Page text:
Joey on SQL Server

5 SQL Server Components You Should Be Using

Microsoft's rapid-fire release cycle for SQL Server means it's easy for database admins to miss useful new features. Here are some recent additions that might otherwise fly under the radar.

Modern versions of SQL Server get released almost every 18 months. This frequent release cycle means that it is easy to miss major enhancements that may not make marketing headlines, but offer both performance and productivity enhancements. Here are a handful of examples.

(NB: Microsoft has started including feature releases in cumulative updates, so it is always important to install those. Also, if you are on an older version of SQL Server Standard or Express, you should make every effort to move to SQL Server 2016 SP1, which brings several enterprise features to all editions of SQL Server. All of the features mentioned below are available in all editions of SQL Server 2016 SP1 and higher.)

1. Data Compression
Data compression was introduced as an Enterprise edition feature in SQL Server 2008, part of the great SQL Server 2016 SP1 patch that is included in all editions of SQL Server, including Azure SQL Database and Managed Instance.

Data compression compresses your data pages on disk, and they remain compressed within SQL Server's memory. Your data pages are still 8KB, but they will now have more rows of data on each page.

The biggest benefit of this is that the same queries that run against compressed tables and indexes require fewer I/Os to complete. The other benefit is that you get better utilization of your memory, as there are fewer data pages stored in the buffer pool.

The trade-off with compression is slightly higher CPU use, but it's nearly always worth it. The best part about compression is that you can enable independent software vendor (ISV) applications without impacting their source code.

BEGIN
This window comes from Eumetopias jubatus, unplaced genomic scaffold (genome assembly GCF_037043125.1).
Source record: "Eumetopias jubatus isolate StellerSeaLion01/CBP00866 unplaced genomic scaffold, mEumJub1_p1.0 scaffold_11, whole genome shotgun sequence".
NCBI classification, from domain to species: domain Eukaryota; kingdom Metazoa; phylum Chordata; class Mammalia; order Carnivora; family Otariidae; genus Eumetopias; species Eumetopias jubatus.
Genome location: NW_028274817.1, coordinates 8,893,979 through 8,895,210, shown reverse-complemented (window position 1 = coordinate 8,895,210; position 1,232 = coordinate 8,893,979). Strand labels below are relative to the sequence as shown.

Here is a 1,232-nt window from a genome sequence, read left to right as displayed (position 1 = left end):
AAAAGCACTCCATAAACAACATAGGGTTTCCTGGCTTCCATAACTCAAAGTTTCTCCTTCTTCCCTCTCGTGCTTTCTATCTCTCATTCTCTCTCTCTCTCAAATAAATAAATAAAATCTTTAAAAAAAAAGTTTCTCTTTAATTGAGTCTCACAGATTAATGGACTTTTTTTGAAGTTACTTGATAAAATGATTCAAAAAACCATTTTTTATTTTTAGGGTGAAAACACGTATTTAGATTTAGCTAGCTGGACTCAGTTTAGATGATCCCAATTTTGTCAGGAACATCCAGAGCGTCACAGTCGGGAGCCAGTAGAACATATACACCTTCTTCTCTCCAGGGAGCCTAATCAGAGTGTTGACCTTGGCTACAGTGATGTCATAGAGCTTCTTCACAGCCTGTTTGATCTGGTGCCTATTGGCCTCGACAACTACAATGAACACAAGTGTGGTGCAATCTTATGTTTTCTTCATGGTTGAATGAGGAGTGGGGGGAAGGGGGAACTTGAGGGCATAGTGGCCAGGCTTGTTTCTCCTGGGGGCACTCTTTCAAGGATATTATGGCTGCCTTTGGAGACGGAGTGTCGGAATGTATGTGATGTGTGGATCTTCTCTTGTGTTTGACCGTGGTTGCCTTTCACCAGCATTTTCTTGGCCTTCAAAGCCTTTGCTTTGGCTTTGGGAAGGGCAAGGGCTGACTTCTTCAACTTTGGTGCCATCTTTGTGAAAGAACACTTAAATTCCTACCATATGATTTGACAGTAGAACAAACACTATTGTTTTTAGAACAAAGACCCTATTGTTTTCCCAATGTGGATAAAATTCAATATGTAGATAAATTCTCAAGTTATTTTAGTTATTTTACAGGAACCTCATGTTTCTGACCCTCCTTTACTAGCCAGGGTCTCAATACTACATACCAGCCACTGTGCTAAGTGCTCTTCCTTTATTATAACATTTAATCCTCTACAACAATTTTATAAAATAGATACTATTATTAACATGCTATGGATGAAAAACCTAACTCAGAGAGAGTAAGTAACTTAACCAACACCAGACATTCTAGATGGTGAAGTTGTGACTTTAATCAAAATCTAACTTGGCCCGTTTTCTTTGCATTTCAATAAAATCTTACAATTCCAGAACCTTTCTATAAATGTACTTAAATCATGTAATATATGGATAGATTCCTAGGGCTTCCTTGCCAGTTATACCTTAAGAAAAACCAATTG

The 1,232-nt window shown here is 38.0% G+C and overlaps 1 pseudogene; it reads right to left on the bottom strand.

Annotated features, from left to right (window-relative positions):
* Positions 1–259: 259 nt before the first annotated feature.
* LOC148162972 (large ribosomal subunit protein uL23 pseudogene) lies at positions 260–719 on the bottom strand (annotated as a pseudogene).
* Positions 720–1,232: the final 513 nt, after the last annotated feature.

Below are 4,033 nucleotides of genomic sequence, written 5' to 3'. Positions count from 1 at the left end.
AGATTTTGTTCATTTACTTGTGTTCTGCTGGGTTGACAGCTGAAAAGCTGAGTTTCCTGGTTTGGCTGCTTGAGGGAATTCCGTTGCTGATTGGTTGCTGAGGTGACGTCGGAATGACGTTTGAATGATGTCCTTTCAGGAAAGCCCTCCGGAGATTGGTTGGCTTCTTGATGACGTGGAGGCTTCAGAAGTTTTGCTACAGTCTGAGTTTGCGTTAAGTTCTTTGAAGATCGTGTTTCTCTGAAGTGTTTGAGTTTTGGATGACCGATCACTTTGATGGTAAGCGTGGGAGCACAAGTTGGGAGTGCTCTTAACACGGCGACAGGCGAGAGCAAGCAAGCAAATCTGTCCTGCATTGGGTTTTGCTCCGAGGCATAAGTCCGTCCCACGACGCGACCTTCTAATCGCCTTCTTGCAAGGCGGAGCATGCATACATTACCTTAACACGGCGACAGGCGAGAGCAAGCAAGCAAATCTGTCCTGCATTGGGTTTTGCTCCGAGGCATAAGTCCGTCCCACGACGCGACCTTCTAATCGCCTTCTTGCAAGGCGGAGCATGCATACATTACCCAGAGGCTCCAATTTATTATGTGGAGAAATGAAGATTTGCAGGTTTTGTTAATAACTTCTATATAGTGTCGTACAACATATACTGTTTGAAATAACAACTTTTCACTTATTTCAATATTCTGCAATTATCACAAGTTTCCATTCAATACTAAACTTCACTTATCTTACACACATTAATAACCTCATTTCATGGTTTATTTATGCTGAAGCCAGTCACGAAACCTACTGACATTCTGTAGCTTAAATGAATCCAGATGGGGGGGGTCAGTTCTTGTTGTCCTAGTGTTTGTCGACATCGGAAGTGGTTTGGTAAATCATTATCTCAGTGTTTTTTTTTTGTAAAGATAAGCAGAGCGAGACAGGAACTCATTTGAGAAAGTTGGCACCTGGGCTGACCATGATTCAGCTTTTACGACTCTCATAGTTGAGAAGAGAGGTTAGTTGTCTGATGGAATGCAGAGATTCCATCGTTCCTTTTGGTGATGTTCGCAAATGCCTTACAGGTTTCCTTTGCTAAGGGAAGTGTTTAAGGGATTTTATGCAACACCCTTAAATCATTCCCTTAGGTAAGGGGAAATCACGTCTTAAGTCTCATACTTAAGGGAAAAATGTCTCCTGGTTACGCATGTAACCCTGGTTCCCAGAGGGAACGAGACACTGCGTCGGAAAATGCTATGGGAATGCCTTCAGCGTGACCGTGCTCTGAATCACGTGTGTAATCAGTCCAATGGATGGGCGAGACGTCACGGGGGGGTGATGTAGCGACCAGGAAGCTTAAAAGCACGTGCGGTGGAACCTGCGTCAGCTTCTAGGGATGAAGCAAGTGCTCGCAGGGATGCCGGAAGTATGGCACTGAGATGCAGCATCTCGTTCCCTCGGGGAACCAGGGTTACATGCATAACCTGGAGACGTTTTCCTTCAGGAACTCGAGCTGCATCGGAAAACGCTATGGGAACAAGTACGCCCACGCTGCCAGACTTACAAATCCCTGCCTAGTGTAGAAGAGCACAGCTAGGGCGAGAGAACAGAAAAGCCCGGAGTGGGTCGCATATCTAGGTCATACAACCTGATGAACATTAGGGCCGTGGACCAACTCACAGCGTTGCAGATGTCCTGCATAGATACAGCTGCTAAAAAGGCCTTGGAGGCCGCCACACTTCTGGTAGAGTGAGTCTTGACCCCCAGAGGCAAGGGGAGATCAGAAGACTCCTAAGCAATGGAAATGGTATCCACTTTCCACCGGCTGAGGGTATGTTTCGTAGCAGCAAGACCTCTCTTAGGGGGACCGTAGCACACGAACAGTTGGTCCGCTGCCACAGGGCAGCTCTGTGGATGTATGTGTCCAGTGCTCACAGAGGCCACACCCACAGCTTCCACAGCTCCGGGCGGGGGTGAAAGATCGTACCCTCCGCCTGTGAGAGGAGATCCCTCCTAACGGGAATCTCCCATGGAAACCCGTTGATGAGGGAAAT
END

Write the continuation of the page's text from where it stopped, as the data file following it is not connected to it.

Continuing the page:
2. Group Managed Service Accounts
This is not a SQL Server feature per se, but a Windows feature that SQL Server supports.

If you work in any regulated industry and have to change your service account passwords on a rolling basis, you know how painful it can be to take downtime to do service restarts -- even after you have automated the password change process. What group managed service accounts do is allow Active Directory to own the service account password process. You delegate permissions to a server to use the service account and how frequently you want to change the password, and let Active Directory take it from there.

Group managed service accounts were added to Windows Server 2012 and have support in SQL Server, starting with 2014. (If you are using Failover Cluster Instances or Always On availability groups, you will need SQL Server 2016.)

3. Query Store
This is a new feature in SQL Server 2016 and up. I don't think it's underutilized by the folks who are using those releases of SQL Server, but a lot of organizations are stuck on older versions of the database engine.

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The query store collects execution plan and runtime information about workloads against a specific database, and highlights things like execution plan changes. This can be incredibly useful to a database administrator, especially when a user reports a performance problem that happened three days ago.